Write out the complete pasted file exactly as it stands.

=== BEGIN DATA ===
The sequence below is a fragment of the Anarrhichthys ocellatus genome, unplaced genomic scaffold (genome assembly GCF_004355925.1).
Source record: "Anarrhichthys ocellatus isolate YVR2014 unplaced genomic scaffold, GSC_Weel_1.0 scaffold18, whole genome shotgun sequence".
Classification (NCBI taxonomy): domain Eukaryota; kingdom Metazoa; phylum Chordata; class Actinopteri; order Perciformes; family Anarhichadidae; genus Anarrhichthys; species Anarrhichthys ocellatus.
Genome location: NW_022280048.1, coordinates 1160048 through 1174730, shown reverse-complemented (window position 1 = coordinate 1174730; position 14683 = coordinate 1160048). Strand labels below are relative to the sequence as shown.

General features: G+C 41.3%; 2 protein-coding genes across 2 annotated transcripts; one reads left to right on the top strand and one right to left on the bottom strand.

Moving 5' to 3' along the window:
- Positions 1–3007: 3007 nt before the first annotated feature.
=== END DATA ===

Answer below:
The sequence below is a fragment of the Anarrhichthys ocellatus genome, unplaced genomic scaffold (genome assembly GCF_004355925.1).
Source record: "Anarrhichthys ocellatus isolate YVR2014 unplaced genomic scaffold, GSC_Weel_1.0 scaffold18, whole genome shotgun sequence".
Classification (NCBI taxonomy): domain Eukaryota; kingdom Metazoa; phylum Chordata; class Actinopteri; order Perciformes; family Anarhichadidae; genus Anarrhichthys; species Anarrhichthys ocellatus.
Genome location: NW_022280048.1, coordinates 1160048 through 1174730, shown reverse-complemented (window position 1 = coordinate 1174730; position 14683 = coordinate 1160048). Strand labels below are relative to the sequence as shown.

General features: G+C 41.3%; 2 protein-coding genes across 2 annotated transcripts; one reads left to right on the top strand and one right to left on the bottom strand.

Moving 5' to 3' along the window:
- Positions 1–3007: 3007 nt before the first annotated feature.